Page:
Remember Focii? The innovative light field capture method, developed by Kshitij Marwah at MIT Media Lab, allows users to convert ordinary cameras into light field cameras just by placing a coded mask film on top of the image sensor. Marwah has successfully ported Focii to a smartphone, and recently launched Tesseract Imaging to make the technology commercially available.
In a recent presentation at INKtalk, Kshitij Marwah presented the new product, and demonstrated three features on his modified Android smartphone (details below), live on stage: Continue reading
Are you looking for older versions of Lytro’s Desktop Software? Then head over to Lytro Meltdown site, where you’ll find the download links to previous versions of Lytro Desktop:
Kudos to Jan Kučera (again), for the initiative!
Remember Jan Kučera’s Lytro Meltdown with LFP File Viewer and Windows Shell Integration?
The author has just released a new piece of software called “The Communicator”, which allows you to connect to your Lytro Camera’s WiFi and
- Read out basic hardware information, battery status, camera time and more.
- Wirelessly view and download pictures currently stored on the camera.
- Monitor internal camera activities.
- Download other files from the camera’s internal storage.
- Send raw commands to the camera. (only try this if you know what you are doing!)
- Remotely “press” the shutter button and take a picture via WiFi.
Before you continue, please be advised that using third-party software to communicate with your Lytro camera voids your warranty and is potentially dangerous! Continue reading
Two quick notes regarding software updates for mobile apps:
Nokia’s Refocus App for Windows Phone 8 has just been released for all Lumia Smartphones, including those that don’t feature PureView cameras. The current app version 22.214.171.124 also promises better focus.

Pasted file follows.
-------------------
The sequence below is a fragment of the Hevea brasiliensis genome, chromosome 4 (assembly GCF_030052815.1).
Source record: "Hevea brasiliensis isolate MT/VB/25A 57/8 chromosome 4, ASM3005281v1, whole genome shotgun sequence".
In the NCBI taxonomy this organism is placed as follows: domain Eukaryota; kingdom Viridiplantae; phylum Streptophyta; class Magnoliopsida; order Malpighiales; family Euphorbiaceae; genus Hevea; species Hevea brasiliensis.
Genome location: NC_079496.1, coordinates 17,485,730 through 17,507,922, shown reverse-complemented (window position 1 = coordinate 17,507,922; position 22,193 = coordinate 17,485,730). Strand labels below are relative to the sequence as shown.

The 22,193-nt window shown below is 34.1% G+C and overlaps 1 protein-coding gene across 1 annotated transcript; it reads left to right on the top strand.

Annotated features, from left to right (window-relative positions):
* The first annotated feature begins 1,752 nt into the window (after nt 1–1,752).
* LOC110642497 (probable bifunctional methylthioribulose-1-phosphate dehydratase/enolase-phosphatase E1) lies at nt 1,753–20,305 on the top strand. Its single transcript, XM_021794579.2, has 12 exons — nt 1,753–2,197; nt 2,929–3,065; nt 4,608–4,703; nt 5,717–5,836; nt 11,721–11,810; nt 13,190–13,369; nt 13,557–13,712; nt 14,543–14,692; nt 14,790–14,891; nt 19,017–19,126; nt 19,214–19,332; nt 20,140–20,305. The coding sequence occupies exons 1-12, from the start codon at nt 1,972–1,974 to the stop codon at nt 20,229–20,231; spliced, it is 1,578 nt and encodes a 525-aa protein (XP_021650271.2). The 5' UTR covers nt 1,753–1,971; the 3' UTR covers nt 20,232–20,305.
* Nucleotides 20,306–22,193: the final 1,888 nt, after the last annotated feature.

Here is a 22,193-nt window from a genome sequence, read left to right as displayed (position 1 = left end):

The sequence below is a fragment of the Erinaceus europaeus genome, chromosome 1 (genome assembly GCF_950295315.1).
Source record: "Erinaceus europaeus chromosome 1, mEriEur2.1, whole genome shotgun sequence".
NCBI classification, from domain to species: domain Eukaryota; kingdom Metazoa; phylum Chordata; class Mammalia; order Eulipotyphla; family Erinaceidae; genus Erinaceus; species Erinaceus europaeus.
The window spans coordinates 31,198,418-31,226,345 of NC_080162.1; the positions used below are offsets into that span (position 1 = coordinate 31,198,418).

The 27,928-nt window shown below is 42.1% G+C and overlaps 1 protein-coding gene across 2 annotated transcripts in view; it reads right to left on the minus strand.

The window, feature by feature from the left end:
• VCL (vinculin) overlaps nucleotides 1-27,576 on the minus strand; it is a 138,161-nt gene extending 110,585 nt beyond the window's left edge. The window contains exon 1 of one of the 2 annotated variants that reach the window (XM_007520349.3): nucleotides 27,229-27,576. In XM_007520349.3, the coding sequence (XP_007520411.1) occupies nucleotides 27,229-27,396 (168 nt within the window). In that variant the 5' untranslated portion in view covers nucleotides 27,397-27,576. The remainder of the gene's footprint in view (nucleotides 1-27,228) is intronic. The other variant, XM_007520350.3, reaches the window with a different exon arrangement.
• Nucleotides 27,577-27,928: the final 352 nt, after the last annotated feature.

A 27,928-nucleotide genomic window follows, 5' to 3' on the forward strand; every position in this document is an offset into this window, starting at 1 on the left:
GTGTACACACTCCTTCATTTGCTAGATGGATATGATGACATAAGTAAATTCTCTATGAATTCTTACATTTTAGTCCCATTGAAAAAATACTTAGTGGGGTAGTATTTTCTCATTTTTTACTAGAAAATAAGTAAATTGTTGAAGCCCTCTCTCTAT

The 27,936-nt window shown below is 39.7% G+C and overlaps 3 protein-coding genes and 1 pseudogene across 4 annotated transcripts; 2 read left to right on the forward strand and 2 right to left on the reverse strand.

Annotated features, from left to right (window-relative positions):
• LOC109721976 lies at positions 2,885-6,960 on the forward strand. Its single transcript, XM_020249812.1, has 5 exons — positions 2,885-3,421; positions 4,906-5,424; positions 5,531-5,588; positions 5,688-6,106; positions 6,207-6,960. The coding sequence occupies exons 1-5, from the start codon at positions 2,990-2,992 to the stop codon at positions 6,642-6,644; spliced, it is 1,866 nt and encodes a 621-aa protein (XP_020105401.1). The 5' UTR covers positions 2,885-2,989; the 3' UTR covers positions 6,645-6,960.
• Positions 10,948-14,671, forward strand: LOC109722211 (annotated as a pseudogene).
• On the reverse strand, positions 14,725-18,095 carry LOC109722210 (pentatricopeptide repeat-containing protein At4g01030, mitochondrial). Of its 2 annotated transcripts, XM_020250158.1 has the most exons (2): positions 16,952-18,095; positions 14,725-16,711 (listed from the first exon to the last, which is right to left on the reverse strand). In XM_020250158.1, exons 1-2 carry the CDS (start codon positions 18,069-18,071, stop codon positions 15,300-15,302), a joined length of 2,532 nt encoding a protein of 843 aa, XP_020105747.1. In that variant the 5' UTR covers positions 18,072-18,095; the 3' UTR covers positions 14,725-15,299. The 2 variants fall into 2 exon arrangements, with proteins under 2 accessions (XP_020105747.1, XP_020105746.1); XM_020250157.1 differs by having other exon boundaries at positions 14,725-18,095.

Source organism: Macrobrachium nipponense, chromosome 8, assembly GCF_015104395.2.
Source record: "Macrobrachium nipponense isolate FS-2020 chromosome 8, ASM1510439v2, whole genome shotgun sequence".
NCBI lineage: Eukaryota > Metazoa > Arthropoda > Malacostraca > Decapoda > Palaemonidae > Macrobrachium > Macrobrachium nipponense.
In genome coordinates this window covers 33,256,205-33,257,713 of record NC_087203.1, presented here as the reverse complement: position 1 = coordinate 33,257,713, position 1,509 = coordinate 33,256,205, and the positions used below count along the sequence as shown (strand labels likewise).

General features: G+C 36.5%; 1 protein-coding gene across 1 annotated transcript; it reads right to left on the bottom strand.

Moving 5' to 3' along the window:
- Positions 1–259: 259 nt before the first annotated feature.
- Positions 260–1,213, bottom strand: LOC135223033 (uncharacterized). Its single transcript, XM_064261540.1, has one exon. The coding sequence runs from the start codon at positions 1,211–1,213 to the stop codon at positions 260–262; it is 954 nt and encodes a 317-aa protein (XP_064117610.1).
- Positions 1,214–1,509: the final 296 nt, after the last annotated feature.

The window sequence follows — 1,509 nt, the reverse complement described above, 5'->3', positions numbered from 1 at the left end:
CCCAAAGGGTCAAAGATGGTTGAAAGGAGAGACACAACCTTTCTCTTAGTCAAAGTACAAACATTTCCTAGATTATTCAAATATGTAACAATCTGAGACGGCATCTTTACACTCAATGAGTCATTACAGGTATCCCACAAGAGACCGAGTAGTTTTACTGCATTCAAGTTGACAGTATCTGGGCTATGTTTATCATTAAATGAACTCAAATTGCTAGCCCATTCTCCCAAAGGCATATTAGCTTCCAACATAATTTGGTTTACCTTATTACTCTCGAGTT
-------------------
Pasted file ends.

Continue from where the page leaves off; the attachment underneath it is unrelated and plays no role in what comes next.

Lumia users can get the app for free in the Apps+Games Store.
Lytro has released a small update to their Lytro Mobile App (version 1.2.2), which brings “bug fixes and performance improvements”, especially “fixed support for HTTP 1.1 Content-Length: chunked”. Lytro Mobile is available for free in the iOS App Store:
It looks like 2014 is becoming the year of mobile software refocus: Toshiba has reportedly already shipped first samples of their Dual Camera module to manufacturers, and Pelican Imaging is making more and more public appearances. On major mobile platforms, several apps already recreate Lytro’s refocus effect with traditional cameras, including some manufacturer-made ones, e.g. in Nokia’s Lumia Phones, Samsung’s Galaxy S5, Sony’s Experia Z2, the LG G Pro 2, and the Meizu MX3.
Now, HTC reportedly jumps on the refocus bandwagon with their upcoming smartphone codenamed M8: According to the below snapshot of a purportedly upcoming flyer for Australian mobile provider Telstra, the “All New HTC One” will feature a “Duo Camera” that allows users to “choose where to focus”, which sounds a lot like Lytro-style software refocus. Continue reading